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On Composition Study: Zhang Lu - Laozi Riding an Ox

translation: fr
date: 2021-07-27
update: 2023-03-14

A composition exegesis proposal based on Chinese language, allowed by a broadness of interpretation rooted in the simplicity of the notions involved.

Laozi Riding an Ox (η•«θ€ε­ι¨Žη‰›)

Laozi Riding an Ox (η•«θ€ε­ι¨Žη‰›) by Zhang Lu (1464–1538) εΌ΅θ·― through – Public domain

For the context, Laozi (6th to 4th BC) is a key figure of Chinese’s Taoism, considered as the author of a central book on the matter, the Tao Te Ching, “道德碓”.


As we’ve already shown, 子 is often used as a respectful epithet: Confucius (孔倫子), Laozi (老子), Mencius (孟子), Xunzi (荀子), JuΜ„n zǐ (君子), TiaΜ„n zǐ (倩子), etc.


That painting depicts Laozi, a prominent figure (老), yet, through his arched back, his mount, and his occupation, humble (small within, 子).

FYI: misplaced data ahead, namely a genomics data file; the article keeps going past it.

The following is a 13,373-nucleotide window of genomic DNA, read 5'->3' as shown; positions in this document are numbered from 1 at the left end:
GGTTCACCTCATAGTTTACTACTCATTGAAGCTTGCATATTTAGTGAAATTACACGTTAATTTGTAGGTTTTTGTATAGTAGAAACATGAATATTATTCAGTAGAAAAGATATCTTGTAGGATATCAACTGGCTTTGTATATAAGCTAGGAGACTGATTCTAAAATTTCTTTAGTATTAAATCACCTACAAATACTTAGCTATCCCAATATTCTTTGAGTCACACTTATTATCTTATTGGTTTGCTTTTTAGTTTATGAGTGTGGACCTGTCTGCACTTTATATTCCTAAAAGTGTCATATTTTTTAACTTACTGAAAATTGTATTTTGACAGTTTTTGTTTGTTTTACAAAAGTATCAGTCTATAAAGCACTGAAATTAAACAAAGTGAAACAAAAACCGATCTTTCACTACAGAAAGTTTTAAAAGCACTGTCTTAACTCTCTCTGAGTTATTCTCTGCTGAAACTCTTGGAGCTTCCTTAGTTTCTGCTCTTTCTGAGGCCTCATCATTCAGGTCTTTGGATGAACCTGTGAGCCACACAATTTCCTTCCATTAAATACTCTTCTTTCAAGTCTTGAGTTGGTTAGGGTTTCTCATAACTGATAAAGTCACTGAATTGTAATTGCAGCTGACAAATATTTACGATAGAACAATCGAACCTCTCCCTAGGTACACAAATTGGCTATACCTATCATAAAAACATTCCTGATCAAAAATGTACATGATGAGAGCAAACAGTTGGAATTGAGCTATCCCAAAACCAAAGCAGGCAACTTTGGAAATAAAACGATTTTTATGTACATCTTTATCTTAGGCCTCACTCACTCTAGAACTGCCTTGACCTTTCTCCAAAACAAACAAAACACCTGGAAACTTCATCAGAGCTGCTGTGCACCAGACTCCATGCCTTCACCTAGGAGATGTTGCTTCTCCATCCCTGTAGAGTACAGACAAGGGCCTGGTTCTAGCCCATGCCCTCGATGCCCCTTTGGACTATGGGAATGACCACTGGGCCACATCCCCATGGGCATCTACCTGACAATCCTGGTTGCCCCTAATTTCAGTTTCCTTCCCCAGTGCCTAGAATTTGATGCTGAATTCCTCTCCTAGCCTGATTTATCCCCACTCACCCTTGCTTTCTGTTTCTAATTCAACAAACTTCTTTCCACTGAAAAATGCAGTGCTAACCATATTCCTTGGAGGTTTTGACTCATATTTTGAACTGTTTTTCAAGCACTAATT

He’s shown looking at a bird (a small thing, 子) in the sky (老: Chinese language’s word for sky, 倩, as Western’s languages, embeds the same duality, ordinary sky/Heaven).


Note also that to the ox, of an average weight of nearly ten times that of a human, Laozi is the venerable (老) small thing (子) placed above to be looked at.

Panoramic view from Mount Tianzi Shan, 2012

Panoramic view from Mount Tianzi Shan, 2012 by Chensiyuan through – CC-BY-SA-4.0

In the series:


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